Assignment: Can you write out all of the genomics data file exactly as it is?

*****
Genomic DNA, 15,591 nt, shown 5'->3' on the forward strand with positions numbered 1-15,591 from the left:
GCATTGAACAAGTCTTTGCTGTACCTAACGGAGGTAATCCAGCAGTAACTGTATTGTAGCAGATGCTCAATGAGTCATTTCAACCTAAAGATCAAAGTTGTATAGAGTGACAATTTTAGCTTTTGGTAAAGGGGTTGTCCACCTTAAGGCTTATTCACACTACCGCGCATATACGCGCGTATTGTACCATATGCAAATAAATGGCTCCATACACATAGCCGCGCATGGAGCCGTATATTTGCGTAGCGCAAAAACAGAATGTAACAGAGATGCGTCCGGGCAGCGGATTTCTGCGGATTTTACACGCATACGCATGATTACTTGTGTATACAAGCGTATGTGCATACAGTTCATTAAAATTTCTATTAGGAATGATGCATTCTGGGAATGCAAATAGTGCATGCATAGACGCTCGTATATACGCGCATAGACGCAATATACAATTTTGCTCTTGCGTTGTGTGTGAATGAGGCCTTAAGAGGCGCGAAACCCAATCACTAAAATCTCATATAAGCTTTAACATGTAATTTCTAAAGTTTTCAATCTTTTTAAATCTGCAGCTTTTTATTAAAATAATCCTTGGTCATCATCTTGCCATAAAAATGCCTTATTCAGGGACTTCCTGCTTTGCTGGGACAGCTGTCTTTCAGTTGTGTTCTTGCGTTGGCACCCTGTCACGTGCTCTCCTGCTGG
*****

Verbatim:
Genomic DNA, 15,591 nt, shown 5'->3' on the forward strand with positions numbered 1-15,591 from the left:
GCATTGAACAAGTCTTTGCTGTACCTAACGGAGGTAATCCAGCAGTAACTGTATTGTAGCAGATGCTCAATGAGTCATTTCAACCTAAAGATCAAAGTTGTATAGAGTGACAATTTTAGCTTTTGGTAAAGGGGTTGTCCACCTTAAGGCTTATTCACACTACCGCGCATATACGCGCGTATTGTACCATATGCAAATAAATGGCTCCATACACATAGCCGCGCATGGAGCCGTATATTTGCGTAGCGCAAAAACAGAATGTAACAGAGATGCGTCCGGGCAGCGGATTTCTGCGGATTTTACACGCATACGCATGATTACTTGTGTATACAAGCGTATGTGCATACAGTTCATTAAAATTTCTATTAGGAATGATGCATTCTGGGAATGCAAATAGTGCATGCATAGACGCTCGTATATACGCGCATAGACGCAATATACAATTTTGCTCTTGCGTTGTGTGTGAATGAGGCCTTAAGAGGCGCGAAACCCAATCACTAAAATCTCATATAAGCTTTAACATGTAATTTCTAAAGTTTTCAATCTTTTTAAATCTGCAGCTTTTTATTAAAATAATCCTTGGTCATCATCTTGCCATAAAAATGCCTTATTCAGGGACTTCCTGCTTTGCTGGGACAGCTGTCTTTCAGTTGTGTTCTTGCGTTGGCACCCTGTCACGTGCTCTCCTGCTGG